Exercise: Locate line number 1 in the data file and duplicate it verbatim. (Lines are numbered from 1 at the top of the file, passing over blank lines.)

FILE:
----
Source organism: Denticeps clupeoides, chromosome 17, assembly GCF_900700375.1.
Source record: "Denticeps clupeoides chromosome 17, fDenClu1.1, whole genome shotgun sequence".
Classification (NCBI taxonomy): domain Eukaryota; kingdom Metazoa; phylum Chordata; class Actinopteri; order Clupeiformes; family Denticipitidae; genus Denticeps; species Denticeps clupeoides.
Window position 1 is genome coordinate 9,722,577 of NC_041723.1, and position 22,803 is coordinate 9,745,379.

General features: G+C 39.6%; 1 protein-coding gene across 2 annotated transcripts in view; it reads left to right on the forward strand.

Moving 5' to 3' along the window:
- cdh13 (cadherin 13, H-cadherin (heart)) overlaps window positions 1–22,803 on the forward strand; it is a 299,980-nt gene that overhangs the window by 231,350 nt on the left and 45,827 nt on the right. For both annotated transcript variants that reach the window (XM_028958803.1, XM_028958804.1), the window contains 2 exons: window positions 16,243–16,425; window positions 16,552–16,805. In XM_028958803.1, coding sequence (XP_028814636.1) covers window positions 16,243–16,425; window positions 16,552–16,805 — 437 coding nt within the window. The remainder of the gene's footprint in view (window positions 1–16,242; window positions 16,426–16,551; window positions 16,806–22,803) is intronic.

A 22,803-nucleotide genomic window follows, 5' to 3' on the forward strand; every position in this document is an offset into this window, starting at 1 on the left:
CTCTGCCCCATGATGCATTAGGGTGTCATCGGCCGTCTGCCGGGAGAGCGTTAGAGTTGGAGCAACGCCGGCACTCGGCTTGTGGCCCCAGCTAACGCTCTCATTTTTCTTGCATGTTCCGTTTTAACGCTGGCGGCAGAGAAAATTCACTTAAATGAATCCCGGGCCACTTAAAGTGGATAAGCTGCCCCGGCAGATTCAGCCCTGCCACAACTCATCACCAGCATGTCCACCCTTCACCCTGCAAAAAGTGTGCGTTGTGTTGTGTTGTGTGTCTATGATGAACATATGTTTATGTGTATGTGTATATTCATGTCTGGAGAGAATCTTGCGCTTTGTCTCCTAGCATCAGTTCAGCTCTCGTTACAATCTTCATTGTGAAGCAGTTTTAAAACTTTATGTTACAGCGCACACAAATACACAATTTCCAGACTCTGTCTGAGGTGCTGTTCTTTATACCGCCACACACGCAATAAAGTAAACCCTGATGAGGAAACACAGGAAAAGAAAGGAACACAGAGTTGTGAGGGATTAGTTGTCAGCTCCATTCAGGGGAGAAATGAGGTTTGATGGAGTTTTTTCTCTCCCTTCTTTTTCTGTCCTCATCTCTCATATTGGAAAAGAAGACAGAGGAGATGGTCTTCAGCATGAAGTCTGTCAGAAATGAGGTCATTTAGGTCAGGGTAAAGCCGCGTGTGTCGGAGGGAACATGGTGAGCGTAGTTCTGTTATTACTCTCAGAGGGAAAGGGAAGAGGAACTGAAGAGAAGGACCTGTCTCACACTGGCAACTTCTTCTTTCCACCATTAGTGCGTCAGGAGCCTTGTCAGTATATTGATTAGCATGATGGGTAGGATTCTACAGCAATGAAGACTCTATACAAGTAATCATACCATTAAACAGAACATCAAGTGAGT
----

Source organism: Denticeps clupeoides, chromosome 17, assembly GCF_900700375.1.